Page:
About Me

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I am a conservative, I ran for state office as an American Party member in 1974,and again as a republican in 1976. I have children of my own as well as step children and ALL I stand for is to defend their future. I have traveled across this nation, and Canada, I have stood on the shore of the Pacific Ocean in California, Oregon and Alaska, looked out at the Gulf from New Orleans, put my feet in the Atlanic in Florida, caught Lake Trout in Lake Superior, Fished for Grayling in Lake Wassila. I have driven over the mountains, looked across the Grand Canyon, drove through Death Valley. Mostly as a young man on the road. Now I like being home with my family, but I want them to be able to see what I saw, I want them to be able to say this is the Greatest Nation on earth! Because it is free! And as I have learned, I want them to know, FREEDOM IS NOT FREE! We owe it to our neighbors to the North and South to remain a bastian of Freedom they can lean on when there is need. MAY THE REPUBLIC LIVE ON.

Monday, July 26, 2010

How we can take the bite out of Obama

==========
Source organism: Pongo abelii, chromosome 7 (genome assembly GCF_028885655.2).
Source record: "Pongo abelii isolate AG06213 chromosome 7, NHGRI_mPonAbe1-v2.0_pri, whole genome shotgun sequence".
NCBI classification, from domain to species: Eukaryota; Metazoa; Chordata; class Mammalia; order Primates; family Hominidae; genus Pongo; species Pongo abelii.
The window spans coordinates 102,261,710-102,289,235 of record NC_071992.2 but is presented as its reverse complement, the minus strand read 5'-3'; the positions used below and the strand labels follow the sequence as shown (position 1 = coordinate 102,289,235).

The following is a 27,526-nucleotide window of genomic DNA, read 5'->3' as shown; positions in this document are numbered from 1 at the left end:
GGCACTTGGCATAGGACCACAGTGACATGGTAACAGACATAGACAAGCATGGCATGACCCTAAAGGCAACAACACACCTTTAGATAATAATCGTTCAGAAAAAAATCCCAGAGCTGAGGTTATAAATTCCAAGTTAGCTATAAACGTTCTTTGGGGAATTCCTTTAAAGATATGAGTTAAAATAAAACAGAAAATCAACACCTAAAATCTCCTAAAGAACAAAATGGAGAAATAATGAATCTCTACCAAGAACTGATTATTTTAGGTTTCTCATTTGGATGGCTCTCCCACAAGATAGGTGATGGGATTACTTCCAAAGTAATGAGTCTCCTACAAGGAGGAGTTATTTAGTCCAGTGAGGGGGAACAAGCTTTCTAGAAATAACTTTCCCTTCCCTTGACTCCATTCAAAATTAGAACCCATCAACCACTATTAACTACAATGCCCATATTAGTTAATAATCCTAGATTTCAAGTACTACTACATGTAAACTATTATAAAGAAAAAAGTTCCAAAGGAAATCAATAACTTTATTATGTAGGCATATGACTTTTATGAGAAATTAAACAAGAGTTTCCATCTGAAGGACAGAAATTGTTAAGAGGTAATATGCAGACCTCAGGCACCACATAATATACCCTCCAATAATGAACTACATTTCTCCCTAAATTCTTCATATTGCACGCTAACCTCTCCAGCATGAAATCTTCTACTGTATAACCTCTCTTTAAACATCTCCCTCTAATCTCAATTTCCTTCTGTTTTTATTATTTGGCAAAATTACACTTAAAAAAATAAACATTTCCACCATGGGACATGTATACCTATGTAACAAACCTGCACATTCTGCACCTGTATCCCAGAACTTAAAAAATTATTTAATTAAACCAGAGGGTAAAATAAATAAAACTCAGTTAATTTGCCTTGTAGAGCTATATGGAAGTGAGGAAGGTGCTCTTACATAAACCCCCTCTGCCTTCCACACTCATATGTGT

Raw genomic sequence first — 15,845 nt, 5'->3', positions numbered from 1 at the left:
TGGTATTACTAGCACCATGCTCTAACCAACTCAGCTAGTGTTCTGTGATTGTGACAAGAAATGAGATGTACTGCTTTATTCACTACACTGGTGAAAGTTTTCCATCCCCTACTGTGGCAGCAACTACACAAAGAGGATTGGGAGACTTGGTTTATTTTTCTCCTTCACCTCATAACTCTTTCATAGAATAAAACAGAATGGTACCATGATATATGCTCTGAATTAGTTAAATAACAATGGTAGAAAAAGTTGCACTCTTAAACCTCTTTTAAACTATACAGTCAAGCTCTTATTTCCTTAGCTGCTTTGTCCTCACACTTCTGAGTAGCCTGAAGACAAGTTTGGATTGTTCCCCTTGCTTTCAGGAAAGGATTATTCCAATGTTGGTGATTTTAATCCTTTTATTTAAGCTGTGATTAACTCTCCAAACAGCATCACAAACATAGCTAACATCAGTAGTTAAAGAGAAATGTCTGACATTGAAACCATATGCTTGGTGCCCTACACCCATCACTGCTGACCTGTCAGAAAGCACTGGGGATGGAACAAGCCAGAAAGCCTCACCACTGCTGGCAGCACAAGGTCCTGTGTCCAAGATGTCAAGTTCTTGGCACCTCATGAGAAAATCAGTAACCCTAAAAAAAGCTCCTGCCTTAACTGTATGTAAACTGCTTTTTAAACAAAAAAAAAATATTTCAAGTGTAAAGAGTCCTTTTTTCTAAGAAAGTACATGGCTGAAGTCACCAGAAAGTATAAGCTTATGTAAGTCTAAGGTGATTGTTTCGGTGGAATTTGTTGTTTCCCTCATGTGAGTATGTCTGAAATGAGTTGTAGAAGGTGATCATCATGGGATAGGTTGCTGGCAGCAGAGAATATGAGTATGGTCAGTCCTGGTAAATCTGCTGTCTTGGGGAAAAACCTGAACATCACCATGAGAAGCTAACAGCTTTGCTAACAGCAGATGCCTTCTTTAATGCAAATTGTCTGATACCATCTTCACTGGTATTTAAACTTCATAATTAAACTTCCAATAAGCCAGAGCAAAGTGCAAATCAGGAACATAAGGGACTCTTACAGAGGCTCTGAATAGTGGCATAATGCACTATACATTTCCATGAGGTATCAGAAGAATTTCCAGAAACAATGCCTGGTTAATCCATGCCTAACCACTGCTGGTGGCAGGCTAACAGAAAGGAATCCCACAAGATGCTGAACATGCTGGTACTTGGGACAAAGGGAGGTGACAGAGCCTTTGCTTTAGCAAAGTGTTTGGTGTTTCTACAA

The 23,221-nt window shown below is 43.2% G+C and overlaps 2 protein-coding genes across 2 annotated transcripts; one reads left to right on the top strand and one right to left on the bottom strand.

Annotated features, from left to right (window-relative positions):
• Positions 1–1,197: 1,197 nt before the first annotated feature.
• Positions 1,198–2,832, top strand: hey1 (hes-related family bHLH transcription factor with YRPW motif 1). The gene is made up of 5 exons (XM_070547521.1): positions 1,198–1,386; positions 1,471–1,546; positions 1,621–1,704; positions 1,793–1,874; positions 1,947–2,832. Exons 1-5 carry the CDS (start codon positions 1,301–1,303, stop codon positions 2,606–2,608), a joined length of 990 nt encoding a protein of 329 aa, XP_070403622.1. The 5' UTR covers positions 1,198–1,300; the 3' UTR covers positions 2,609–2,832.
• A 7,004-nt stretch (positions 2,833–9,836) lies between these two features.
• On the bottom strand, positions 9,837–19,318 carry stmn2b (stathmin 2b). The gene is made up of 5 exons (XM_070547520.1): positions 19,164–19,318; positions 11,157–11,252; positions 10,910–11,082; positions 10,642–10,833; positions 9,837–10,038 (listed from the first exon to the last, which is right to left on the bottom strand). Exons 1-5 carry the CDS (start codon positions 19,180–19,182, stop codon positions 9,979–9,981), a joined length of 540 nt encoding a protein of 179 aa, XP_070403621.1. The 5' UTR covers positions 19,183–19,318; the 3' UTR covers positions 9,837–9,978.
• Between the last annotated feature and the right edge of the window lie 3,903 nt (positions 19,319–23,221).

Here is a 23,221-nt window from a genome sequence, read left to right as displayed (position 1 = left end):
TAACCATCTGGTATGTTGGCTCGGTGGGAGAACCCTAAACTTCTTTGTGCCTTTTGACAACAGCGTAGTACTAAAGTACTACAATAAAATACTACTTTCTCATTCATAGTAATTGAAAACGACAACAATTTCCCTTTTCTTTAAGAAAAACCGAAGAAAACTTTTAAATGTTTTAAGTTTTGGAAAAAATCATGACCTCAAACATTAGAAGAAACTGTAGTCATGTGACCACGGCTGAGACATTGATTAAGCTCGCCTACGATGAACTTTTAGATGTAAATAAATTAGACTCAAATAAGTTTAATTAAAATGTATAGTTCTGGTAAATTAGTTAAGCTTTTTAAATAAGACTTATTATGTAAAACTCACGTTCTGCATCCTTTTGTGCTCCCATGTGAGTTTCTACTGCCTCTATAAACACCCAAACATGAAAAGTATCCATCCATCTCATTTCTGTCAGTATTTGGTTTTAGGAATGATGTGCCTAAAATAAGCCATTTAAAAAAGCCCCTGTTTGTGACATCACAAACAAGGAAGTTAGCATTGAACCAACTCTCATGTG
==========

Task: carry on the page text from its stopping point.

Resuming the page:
Will we pull Obama's teeth? Our founding fathers instructed us to chose men who were virtuous in private, How well do we know our candidates. They told us to chose men with high morals, how many have we elected in the past only to find they have more skeletons in their closet than most of us have forks in the silverware drawer. They told us not make these positions one of high pay, only of honor, or scoundrels would seek these positions. They told us elect modest thinking men, for those with large egos would bully and push their will unto the country and their opposition would demean them while wanting to have the same power themselves to pursuit their goals. Have we listened, is not the pay for these jobs way above average, is not the retirement program they have voted for themselves far better than most Americans enjoy? How many elected officials have legal problems, how many have and are facing ethics charges? How many actually have read and studied the constitution to know if they are are passing or proposing constitutional laws? De we really know the heart and mind of the candidates we have to chose from? I submit to you that the number of unqualified representatives, out numbers the the qualified. Why? There are several reasons, one we just don't pay attention, two, as Ben Franklin warned, when the people become corrupt, they only elect corrupt officials. You see, we are not living the standards needed to have a great working republic, therefore we can not or will not elect men and women with the standards to keep this great republic. Our Founding Fathers told us, plain and simple, only a religious, moralistic, virtuous people will be able to retain the principles that are needed for this Republic to survive. Are we going to pull his teeth, or just give him dentures?